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Thursday, June 6, 2013

Day 42 Thursday June 6, 2013

After leaving Xilitla Monday morning, it was a long, tiring, and very scenic ride to Ixmiquilpan. I had not planned to stop there, I had planned to travel to Hidalgo State but when I reached Ixmiquilpan, which is in Hidalgo, it seemed the perfect place to stop.  The town of Ixmiquilpan is noted for its parish church, Church of San Miguel Arcangel, which contains a large series of murals done in the 16th century by native artists depicting Eagle and Jaguar warriors in battle, along with other pre-Hispanic imagery.  It has a beautiful plaza and a magnificent church and convent adjacent to the plaza.  I found a good hotel one half a block from the plaza, and like all of these colonial towns, I was in a room with the bike secured within 30 minutes. I spent Tuesday exploring the city and taking photos.

Ixmiquilpan has the largest market that I have seen so far in Mexico. The part I saw covered three large rectangular blocks. There were hundreds of vendors selling what ever you might need. I think these are pig skins...there was a large section devoted to these.

There are many hand implements available and I see them being put to work everyday. Notice the blue implements, with the handle on top, on the right side of this photo...they are tortilla presses and  they are in constant use in the market.

It appears that Coke is more popular here that in the States. I can not remember seeing a Pepsi...?

This is the church on the plaza. Ixmiquilpan is typical of colonial towns in Mexico...the plaza is the center of power with the church at one end and the government palace at the other.

This is the plaza with the municipal palace at the far end.

And this is the plaza with the church in the background.

On Wednesday morning, I left Ixmiquilpan and headed south to the Pyramid of the Sun about 20 miles north of Mexico City.  The Pyramid of the Sun is the largest building in Teotihuacan and one of the largest in Mesoamerica.  Found along the Avenue of the Dead, in between the Pyramid of the Moon and the Ciudadela, and in the shadow of the massive mountain Cerro Gordo, the pyramid is part of a large complex in the heart of the city. I arrived about 2:30, went to the complex of the Pyramids, and climbed the Pyramid of the Sun and took these photographs.

After leaving the complex at about 5:00, I was headed back through San Martin just like I had come into the complex but the city was doing work on the main street.  I was going to turn around and figure out a detour around the work and, in that moment, while my brain was processing what was going to take place, a man pulled up beside me, rolled down his window, and asked where I was going. I, being still in that in between place still looking at the GPS and thinking about a detour, told him that I was going to Pachuca, the provincial  capital of Hidalgo. He then said, "Why do you not stay here?" I answered, "I have not seen any hotels in this town." He introduced himself as Gabriel, an archeologist at the pyramid complex, and said that his home was about two blocks and there was a hotel on his street. So I turn around and followed Gabriel two blocks and parked behind him on a narrow street, dismounted, and introduce myself. Gabriel said that he had noticed me riding into the complex earlier in the afternoon and he also is a motorcycle adventurist.  When he saw me leaving town he took the opportunity to meet me. We talked in the street for a few minutes and Gabriel offered to let me keep my bike locked up at his house and I could go to the hotel or I was welcome to stay at his house as well. I opted to sleep on Gabriel's couch. He and I rode our bikes to the complex this morning and I was given a personal tour of the current digs going on at the five square mile site. Gabriel has been here at this site for 14 years and has worked on sites in Peru and Canada. He also has a brother that is an officer in the USAF stationed in San Antonia, TX. I am simply amazed by the kindness and friendliness shown to me by the Mexican people.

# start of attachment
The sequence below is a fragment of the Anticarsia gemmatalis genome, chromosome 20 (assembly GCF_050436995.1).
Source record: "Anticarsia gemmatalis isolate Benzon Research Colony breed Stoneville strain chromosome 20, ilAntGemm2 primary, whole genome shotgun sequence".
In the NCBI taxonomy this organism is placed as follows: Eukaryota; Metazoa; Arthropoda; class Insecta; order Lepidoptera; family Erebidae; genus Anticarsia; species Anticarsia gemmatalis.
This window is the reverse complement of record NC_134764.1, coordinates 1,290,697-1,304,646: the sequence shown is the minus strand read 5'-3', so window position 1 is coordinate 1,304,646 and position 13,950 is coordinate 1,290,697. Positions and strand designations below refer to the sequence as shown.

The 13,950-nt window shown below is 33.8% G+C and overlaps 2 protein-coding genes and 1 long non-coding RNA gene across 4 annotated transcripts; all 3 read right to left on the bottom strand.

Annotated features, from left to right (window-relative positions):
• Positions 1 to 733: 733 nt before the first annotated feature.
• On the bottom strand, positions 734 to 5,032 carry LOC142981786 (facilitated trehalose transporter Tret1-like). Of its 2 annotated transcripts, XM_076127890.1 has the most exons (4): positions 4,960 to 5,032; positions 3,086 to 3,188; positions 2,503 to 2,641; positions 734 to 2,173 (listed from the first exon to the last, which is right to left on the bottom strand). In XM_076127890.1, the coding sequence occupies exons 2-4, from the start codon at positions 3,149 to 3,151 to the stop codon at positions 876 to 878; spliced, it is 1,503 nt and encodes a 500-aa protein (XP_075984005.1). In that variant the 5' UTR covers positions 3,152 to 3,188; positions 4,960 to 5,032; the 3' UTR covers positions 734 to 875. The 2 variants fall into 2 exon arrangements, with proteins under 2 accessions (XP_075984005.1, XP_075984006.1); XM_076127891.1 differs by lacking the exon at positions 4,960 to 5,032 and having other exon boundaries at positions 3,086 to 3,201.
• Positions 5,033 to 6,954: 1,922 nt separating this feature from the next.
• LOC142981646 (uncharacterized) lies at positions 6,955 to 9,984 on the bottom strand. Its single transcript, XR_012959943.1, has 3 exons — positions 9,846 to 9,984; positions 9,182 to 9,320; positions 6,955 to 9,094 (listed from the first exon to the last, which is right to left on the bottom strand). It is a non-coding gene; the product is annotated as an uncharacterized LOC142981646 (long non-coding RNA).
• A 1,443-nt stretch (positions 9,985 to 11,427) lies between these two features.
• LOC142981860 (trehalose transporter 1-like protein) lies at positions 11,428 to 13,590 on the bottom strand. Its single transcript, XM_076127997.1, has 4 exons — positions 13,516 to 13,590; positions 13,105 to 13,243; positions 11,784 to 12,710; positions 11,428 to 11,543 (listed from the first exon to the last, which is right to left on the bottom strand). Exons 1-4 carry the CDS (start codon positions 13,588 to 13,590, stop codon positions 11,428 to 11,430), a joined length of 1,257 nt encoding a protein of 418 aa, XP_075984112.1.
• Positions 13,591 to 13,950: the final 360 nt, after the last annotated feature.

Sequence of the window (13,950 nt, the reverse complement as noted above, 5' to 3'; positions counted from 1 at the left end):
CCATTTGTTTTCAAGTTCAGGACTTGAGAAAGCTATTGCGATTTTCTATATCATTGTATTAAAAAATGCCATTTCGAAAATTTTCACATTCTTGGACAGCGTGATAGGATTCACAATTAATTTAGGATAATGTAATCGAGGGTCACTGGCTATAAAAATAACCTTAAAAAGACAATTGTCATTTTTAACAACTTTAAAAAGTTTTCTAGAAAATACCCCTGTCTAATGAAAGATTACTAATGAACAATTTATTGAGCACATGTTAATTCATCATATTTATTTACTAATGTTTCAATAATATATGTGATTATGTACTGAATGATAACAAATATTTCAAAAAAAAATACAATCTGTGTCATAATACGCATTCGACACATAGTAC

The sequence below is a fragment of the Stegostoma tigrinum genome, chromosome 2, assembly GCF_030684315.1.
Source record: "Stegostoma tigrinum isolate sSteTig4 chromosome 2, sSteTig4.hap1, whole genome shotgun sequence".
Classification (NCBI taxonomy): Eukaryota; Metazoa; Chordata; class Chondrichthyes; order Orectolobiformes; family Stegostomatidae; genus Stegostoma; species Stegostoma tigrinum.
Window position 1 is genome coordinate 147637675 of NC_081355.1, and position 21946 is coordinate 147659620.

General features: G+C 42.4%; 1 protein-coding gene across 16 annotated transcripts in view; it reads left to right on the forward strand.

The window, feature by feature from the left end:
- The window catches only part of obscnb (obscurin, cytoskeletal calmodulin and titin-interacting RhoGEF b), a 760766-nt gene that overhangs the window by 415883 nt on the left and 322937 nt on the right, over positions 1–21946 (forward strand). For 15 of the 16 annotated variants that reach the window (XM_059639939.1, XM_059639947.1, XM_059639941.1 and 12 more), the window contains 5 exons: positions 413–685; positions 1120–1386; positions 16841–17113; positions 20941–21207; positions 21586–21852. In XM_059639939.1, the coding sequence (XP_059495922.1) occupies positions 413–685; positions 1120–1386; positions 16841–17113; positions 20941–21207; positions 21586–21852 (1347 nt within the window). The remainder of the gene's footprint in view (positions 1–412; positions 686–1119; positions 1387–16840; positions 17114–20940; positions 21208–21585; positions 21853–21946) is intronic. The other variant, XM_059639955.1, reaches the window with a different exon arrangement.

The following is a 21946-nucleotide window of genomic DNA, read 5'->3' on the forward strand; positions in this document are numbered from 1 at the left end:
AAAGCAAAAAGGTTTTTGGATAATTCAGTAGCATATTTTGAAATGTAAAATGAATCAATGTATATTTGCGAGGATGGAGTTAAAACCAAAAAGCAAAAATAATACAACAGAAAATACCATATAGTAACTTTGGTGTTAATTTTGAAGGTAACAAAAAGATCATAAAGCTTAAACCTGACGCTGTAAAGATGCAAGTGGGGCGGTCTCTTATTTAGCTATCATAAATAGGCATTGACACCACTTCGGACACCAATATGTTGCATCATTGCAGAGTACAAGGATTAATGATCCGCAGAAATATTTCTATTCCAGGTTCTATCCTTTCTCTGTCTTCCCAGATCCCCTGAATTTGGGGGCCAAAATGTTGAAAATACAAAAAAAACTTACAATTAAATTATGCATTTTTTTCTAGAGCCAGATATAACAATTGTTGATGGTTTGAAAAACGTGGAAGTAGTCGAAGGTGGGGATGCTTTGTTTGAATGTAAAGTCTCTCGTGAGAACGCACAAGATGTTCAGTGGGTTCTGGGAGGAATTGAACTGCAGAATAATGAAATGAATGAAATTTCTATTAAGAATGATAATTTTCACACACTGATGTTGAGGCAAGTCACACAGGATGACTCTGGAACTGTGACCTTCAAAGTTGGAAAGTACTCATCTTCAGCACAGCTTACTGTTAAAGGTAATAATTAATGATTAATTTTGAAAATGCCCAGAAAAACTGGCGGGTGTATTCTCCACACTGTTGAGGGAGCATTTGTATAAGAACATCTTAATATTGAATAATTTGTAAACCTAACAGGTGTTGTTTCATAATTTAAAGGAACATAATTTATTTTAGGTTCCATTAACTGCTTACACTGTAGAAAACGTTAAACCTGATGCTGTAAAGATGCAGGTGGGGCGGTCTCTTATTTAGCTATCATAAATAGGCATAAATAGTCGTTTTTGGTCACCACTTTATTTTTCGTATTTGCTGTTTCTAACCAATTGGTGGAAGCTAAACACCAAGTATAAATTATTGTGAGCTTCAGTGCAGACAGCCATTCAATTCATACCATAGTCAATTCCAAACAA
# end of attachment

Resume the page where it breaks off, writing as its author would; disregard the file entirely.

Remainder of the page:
After my personal tour of the pyramid complex this morning I rode about two hours north to Santa Maria Regla to see the prismas basálticos.  The basaltic prisms Santa Maria Regla is a rock formation on which falls a little jump which is located in the municipality of Hidalgo of Huasca de Ocampo.  They are the result of slow cooling lava millions of years ago.  Thus formed basalt columns 5 or 6 sides, each other vertically and horizontally.  These basalt columns decorate the canyon walls Alcholoya by falling four cascades of water from San Antonio Dam Rule (old Hacienda San Miguel Regla).  They have an approximate height of 40m and a diameter of 0.8m.

At the main dig site this morning where a tunnel is being excavated that runs under a pyramid and the site.

This is the pyramid where the tunnel if thought to be going. At present 76 meters of the tunnel has been excavated, it is known that the tunnel extends 102 meters and is believed to be 120 meters long. That would put it at the center of this pyramid.

Me with the Pyramid of the Sun in the back ground.

 This is Gabriel and myself this morning.

The before mentioned pyramid.

These are photos of the prismas basálticos. These rock formations are only known to exist here in this location in Mexico and in one location in Australia.

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